August 31, 2010

Tales by Triplett – The Important Things in Life

Triplett,PatrickBy Patrick Triplett

I’ve learned a lot during my 60-plus years on this earth. I’ve learned that missing a two-foot putt isn’t the end of the world. Nor is a last-second Iowa Hawkeye loss. I’ve learned that it’s not necessary to call 911 when the lawnmower catches on fire, and it’s not worth yelling obscenities in the parking lot after locking the keys in the car. But mostly what I’ve learned is that worrying about the little things in life is nothing more than a waste of time.

When I was laid off at the company I worked for at the age of 60, I felt like my life was over. I felt old and worthless. It took some time, but I came to the realization that everything happens for a reason. As the saying goes, “When one door shuts, another one opens.” That has been true in my case. I am able to do something now that I wished I could have done all my life – write. To write about people, places, events, memories, friends, and above all, family.

Mostly what I have learned is to take the time to appreciate the things in life that I had always taken for granted – like kids. My wife and I raised three sons who all turned out to be great adults of whom we are proud. And yet I regret missing out on what could have been some everlasting memories. I was too busy caring about my job, trying for that promotion, and worrying about saving enough money for the boys’ college funds and our retirement.

If I had it to do all over again I would spend much more time enjoying my kids. Especially during that small but precious window of time when they discovered the world around them and were old enough to comment on their observations, while young enough to still think mom and dad were cool.

It is only now that I realize how special kids are at that age. They are loving, sincere, inquisitive and thoroughly honest. Sometimes painfully so, as my friend Patty Roche recently found out. When she turned 60, she asked her grandson Jack one day, “Does Nannie look old?” To which Jack promptly answered, “Yes.”

Somewhat taken aback, Patty then proceeded to ask her grandson if his Grandpa John looked old. Although John was the same age as Patty and had a full head of gray hair, Jack calmly replied, “No.”

She then asked Jack if his other grandparents looked old. “No,” he said. Now Patty was getting concerned. Why did her grandson look upon her as old and not others her age? She began to regret having asked him the question in the first place when he looked up at her with those innocent deep blue eyes and said, “Nannie, when are you going to get new again?”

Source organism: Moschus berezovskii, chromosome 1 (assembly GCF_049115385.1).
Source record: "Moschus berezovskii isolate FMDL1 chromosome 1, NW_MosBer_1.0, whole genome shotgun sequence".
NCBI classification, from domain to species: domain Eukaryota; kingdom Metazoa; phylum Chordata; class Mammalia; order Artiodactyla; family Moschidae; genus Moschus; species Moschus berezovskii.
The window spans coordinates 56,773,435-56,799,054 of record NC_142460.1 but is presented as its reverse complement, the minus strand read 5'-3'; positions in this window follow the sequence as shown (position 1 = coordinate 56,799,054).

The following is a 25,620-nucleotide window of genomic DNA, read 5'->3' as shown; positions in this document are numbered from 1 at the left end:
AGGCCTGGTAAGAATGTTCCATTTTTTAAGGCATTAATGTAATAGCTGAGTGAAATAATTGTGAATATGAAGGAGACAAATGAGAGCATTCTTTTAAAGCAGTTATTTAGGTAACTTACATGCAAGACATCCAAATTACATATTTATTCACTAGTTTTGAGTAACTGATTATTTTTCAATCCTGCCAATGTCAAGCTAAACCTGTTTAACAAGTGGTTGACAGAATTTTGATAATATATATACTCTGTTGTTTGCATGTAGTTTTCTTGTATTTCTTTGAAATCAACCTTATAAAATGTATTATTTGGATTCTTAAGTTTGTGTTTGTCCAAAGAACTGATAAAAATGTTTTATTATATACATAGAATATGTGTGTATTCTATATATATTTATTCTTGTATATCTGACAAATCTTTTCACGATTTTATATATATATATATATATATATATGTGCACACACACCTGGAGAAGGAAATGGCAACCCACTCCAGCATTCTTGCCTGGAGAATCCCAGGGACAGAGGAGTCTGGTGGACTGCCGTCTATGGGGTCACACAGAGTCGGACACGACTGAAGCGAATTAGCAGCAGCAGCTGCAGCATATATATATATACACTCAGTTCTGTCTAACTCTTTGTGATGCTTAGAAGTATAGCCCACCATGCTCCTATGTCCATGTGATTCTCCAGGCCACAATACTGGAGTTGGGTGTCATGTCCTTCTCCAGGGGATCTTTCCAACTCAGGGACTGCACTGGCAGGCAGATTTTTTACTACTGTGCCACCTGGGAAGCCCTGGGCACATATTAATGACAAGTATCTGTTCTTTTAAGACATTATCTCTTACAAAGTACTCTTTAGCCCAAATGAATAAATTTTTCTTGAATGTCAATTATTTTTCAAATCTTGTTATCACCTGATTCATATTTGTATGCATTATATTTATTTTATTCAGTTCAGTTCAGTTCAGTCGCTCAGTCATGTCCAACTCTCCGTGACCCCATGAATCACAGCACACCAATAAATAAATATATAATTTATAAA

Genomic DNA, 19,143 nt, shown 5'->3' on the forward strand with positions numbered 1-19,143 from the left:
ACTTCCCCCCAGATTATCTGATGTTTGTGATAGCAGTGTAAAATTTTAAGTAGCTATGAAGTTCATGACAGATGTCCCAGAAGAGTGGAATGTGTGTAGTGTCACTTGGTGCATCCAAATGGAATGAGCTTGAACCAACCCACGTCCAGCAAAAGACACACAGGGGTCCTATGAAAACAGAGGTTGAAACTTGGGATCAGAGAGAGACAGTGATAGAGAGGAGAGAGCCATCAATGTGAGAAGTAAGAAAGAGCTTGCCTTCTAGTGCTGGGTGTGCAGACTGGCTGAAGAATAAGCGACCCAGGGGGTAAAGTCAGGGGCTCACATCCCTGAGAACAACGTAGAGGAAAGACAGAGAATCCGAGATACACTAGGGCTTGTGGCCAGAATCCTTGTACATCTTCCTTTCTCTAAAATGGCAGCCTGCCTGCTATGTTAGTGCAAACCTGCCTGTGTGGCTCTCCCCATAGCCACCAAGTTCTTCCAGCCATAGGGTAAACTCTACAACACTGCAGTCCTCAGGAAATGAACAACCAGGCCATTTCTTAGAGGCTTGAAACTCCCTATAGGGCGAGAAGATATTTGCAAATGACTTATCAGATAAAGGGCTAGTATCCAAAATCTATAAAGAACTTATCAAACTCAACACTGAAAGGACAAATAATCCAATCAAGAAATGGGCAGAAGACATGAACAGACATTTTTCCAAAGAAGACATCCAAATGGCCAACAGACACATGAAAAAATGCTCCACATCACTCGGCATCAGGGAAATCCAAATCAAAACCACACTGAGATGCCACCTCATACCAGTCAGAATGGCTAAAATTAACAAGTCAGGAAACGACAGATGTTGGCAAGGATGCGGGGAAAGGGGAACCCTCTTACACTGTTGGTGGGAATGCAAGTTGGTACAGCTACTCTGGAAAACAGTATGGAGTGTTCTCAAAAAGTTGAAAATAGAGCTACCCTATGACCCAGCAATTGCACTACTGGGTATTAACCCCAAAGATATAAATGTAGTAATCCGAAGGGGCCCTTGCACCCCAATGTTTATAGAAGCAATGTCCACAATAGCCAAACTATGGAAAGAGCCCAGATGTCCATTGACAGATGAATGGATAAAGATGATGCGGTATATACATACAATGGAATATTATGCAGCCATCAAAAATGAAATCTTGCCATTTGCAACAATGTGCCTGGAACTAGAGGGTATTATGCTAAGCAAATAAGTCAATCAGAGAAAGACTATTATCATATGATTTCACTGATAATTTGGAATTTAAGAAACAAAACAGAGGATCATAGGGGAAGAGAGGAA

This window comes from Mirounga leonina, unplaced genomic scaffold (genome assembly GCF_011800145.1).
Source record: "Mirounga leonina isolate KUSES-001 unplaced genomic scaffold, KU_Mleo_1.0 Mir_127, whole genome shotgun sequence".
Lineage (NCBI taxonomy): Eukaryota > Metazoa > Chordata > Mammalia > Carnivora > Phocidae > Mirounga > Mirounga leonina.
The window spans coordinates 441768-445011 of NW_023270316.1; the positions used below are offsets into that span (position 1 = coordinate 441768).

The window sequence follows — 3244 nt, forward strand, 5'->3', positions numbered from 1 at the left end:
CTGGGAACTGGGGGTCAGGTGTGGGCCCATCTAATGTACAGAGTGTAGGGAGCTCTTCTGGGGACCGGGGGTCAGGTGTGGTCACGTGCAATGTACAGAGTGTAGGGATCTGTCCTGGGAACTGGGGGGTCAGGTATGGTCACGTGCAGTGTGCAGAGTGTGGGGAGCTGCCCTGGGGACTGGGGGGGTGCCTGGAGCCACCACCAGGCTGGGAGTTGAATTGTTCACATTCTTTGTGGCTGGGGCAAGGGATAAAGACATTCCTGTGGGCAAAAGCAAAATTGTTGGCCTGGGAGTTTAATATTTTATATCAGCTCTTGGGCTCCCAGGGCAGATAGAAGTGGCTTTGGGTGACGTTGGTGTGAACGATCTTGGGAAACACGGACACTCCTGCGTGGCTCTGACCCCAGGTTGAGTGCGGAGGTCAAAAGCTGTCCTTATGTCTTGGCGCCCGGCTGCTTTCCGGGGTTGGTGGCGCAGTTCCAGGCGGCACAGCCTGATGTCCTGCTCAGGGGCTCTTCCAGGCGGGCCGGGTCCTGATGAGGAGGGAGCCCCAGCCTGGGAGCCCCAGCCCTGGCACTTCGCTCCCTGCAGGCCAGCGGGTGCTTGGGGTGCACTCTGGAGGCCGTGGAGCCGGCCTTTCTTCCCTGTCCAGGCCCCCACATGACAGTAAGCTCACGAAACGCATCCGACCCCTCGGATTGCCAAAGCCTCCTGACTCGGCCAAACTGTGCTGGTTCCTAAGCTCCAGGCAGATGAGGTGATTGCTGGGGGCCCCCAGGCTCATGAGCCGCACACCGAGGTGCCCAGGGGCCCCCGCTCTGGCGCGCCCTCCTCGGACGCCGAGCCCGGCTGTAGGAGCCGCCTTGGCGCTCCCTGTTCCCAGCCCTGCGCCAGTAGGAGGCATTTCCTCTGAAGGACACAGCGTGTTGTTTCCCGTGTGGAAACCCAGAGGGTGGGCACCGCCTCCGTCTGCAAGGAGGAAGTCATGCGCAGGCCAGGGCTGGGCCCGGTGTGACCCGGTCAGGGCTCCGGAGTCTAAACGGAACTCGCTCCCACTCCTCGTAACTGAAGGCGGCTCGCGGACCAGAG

Patty couldn’t help but smile, and share the story with her friends. For those are the moments to cherish. Those are the moments when we realize that a child is a priceless gift that we should treasure. That we should cling to every moment and savor it, for it is gone before we know it.

I was going for a walk one afternoon when I came across a young boy standing by his bike. He had a worried look on his face so I decided to stop and ask him if he was OK. “See that tower, mister?” he said, pointing to the water tower that had stood in our neighborhood for years. “If that falls, we’re all gonna drown.”

Obviously someone, maybe an older brother, tried to scare him by telling him the tower was filled with water and that if it should fall over, major flooding would result. In the past, I might have kept walking, oblivious to his problem. But I took the time to explain to him that the tower had been there since I was his age, showed him the pillars that supported it, and convinced him that those pillars would keep us safe.

“You promise?” he said.

“I promise,” I answered. And off he went on his bike, content. While it was only a brief moment, it was one I will always remember. I made his day a little better, and in return, he made mine a little more meaningful.

I have two granddaughters and a grandson. I have learned to appreciate them for what they are – a gift from God. They are something that money cannot buy. One day several years ago, my granddaughter Allison, who was about the same age as Patty’s grandson Jack, said to me, “Papa, we’ll always be friends.” I wrote it down on a piece of paper and put it in my wallet. I take it out and read it every day.

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